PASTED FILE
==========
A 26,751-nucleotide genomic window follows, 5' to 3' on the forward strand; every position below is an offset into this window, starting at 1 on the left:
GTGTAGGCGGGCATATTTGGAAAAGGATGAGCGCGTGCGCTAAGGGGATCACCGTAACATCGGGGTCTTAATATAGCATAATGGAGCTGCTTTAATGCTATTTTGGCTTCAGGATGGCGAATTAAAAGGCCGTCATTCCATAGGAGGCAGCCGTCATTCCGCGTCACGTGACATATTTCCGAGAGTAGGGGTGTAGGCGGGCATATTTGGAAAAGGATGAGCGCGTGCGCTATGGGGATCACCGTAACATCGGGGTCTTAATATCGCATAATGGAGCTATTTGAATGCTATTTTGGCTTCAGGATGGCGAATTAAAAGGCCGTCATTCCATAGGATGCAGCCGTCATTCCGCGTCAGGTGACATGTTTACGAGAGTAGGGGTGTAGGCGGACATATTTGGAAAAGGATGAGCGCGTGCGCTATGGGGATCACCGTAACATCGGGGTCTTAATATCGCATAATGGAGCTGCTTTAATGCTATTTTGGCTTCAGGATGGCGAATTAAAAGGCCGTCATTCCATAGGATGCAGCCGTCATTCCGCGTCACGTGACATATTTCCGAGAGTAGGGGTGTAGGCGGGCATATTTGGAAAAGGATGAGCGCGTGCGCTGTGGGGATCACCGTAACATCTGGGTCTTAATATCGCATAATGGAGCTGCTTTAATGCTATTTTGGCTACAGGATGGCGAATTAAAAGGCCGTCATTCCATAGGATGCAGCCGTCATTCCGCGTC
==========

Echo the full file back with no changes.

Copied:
A 26,751-nucleotide genomic window follows, 5' to 3' on the forward strand; every position below is an offset into this window, starting at 1 on the left:
GTGTAGGCGGGCATATTTGGAAAAGGATGAGCGCGTGCGCTAAGGGGATCACCGTAACATCGGGGTCTTAATATAGCATAATGGAGCTGCTTTAATGCTATTTTGGCTTCAGGATGGCGAATTAAAAGGCCGTCATTCCATAGGAGGCAGCCGTCATTCCGCGTCACGTGACATATTTCCGAGAGTAGGGGTGTAGGCGGGCATATTTGGAAAAGGATGAGCGCGTGCGCTATGGGGATCACCGTAACATCGGGGTCTTAATATCGCATAATGGAGCTATTTGAATGCTATTTTGGCTTCAGGATGGCGAATTAAAAGGCCGTCATTCCATAGGATGCAGCCGTCATTCCGCGTCAGGTGACATGTTTACGAGAGTAGGGGTGTAGGCGGACATATTTGGAAAAGGATGAGCGCGTGCGCTATGGGGATCACCGTAACATCGGGGTCTTAATATCGCATAATGGAGCTGCTTTAATGCTATTTTGGCTTCAGGATGGCGAATTAAAAGGCCGTCATTCCATAGGATGCAGCCGTCATTCCGCGTCACGTGACATATTTCCGAGAGTAGGGGTGTAGGCGGGCATATTTGGAAAAGGATGAGCGCGTGCGCTGTGGGGATCACCGTAACATCTGGGTCTTAATATCGCATAATGGAGCTGCTTTAATGCTATTTTGGCTACAGGATGGCGAATTAAAAGGCCGTCATTCCATAGGATGCAGCCGTCATTCCGCGTC